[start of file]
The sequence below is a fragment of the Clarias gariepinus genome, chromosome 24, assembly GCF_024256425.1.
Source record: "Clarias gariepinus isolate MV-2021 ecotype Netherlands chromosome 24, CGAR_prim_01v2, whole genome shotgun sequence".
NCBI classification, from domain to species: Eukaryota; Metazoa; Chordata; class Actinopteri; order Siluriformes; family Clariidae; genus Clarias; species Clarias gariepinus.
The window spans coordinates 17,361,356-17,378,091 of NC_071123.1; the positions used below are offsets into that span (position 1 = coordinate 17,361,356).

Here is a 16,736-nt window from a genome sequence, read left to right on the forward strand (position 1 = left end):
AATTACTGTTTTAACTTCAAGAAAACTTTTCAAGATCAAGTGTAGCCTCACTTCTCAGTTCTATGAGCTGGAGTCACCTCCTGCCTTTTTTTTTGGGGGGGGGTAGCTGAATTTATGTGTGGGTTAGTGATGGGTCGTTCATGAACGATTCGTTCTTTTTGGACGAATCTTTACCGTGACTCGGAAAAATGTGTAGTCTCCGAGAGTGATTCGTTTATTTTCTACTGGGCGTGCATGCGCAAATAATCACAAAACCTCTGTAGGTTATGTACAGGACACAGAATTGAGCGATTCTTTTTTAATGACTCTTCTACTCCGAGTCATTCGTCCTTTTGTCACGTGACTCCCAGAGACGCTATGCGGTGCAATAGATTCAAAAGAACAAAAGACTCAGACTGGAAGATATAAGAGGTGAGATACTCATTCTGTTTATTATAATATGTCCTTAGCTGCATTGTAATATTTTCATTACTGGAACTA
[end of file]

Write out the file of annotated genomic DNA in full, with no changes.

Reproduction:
The sequence below is a fragment of the Clarias gariepinus genome, chromosome 24, assembly GCF_024256425.1.
Source record: "Clarias gariepinus isolate MV-2021 ecotype Netherlands chromosome 24, CGAR_prim_01v2, whole genome shotgun sequence".
NCBI classification, from domain to species: Eukaryota; Metazoa; Chordata; class Actinopteri; order Siluriformes; family Clariidae; genus Clarias; species Clarias gariepinus.
The window spans coordinates 17,361,356-17,378,091 of NC_071123.1; the positions used below are offsets into that span (position 1 = coordinate 17,361,356).

Here is a 16,736-nt window from a genome sequence, read left to right on the forward strand (position 1 = left end):
AATTACTGTTTTAACTTCAAGAAAACTTTTCAAGATCAAGTGTAGCCTCACTTCTCAGTTCTATGAGCTGGAGTCACCTCCTGCCTTTTTTTTTGGGGGGGGGTAGCTGAATTTATGTGTGGGTTAGTGATGGGTCGTTCATGAACGATTCGTTCTTTTTGGACGAATCTTTACCGTGACTCGGAAAAATGTGTAGTCTCCGAGAGTGATTCGTTTATTTTCTACTGGGCGTGCATGCGCAAATAATCACAAAACCTCTGTAGGTTATGTACAGGACACAGAATTGAGCGATTCTTTTTTAATGACTCTTCTACTCCGAGTCATTCGTCCTTTTGTCACGTGACTCCCAGAGACGCTATGCGGTGCAATAGATTCAAAAGAACAAAAGACTCAGACTGGAAGATATAAGAGGTGAGATACTCATTCTGTTTATTATAATATGTCCTTAGCTGCATTGTAATATTTTCATTACTGGAACTA